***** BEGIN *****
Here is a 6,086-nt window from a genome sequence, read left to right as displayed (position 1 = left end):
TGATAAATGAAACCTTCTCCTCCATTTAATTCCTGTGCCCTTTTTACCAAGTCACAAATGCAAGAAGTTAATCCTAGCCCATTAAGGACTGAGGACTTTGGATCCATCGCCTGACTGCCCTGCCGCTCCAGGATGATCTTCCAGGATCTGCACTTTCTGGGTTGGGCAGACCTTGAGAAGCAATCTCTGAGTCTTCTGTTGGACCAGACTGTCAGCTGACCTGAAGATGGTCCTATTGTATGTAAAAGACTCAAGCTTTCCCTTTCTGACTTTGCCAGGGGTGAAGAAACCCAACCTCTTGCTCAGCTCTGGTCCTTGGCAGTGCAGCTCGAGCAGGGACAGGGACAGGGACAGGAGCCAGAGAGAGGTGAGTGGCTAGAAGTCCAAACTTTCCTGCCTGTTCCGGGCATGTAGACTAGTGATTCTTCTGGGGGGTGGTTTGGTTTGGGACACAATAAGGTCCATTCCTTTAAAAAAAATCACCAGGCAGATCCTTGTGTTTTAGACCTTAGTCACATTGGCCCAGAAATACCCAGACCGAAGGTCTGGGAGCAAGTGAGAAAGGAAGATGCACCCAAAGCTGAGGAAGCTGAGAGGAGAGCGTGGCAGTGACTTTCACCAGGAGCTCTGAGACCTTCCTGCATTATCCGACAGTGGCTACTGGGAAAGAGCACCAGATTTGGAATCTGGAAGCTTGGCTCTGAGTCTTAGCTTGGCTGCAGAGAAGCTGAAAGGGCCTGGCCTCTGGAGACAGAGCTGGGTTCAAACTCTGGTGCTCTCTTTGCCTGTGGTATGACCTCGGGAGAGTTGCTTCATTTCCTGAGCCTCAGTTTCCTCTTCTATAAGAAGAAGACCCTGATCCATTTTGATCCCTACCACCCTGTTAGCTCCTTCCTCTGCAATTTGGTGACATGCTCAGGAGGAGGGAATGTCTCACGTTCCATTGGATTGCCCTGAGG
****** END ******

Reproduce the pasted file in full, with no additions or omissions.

Here is a 6,086-nt window from a genome sequence, read left to right as displayed (position 1 = left end):
TGATAAATGAAACCTTCTCCTCCATTTAATTCCTGTGCCCTTTTTACCAAGTCACAAATGCAAGAAGTTAATCCTAGCCCATTAAGGACTGAGGACTTTGGATCCATCGCCTGACTGCCCTGCCGCTCCAGGATGATCTTCCAGGATCTGCACTTTCTGGGTTGGGCAGACCTTGAGAAGCAATCTCTGAGTCTTCTGTTGGACCAGACTGTCAGCTGACCTGAAGATGGTCCTATTGTATGTAAAAGACTCAAGCTTTCCCTTTCTGACTTTGCCAGGGGTGAAGAAACCCAACCTCTTGCTCAGCTCTGGTCCTTGGCAGTGCAGCTCGAGCAGGGACAGGGACAGGGACAGGAGCCAGAGAGAGGTGAGTGGCTAGAAGTCCAAACTTTCCTGCCTGTTCCGGGCATGTAGACTAGTGATTCTTCTGGGGGGTGGTTTGGTTTGGGACACAATAAGGTCCATTCCTTTAAAAAAAATCACCAGGCAGATCCTTGTGTTTTAGACCTTAGTCACATTGGCCCAGAAATACCCAGACCGAAGGTCTGGGAGCAAGTGAGAAAGGAAGATGCACCCAAAGCTGAGGAAGCTGAGAGGAGAGCGTGGCAGTGACTTTCACCAGGAGCTCTGAGACCTTCCTGCATTATCCGACAGTGGCTACTGGGAAAGAGCACCAGATTTGGAATCTGGAAGCTTGGCTCTGAGTCTTAGCTTGGCTGCAGAGAAGCTGAAAGGGCCTGGCCTCTGGAGACAGAGCTGGGTTCAAACTCTGGTGCTCTCTTTGCCTGTGGTATGACCTCGGGAGAGTTGCTTCATTTCCTGAGCCTCAGTTTCCTCTTCTATAAGAAGAAGACCCTGATCCATTTTGATCCCTACCACCCTGTTAGCTCCTTCCTCTGCAATTTGGTGACATGCTCAGGAGGAGGGAATGTCTCACGTTCCATTGGATTGCCCTGAGG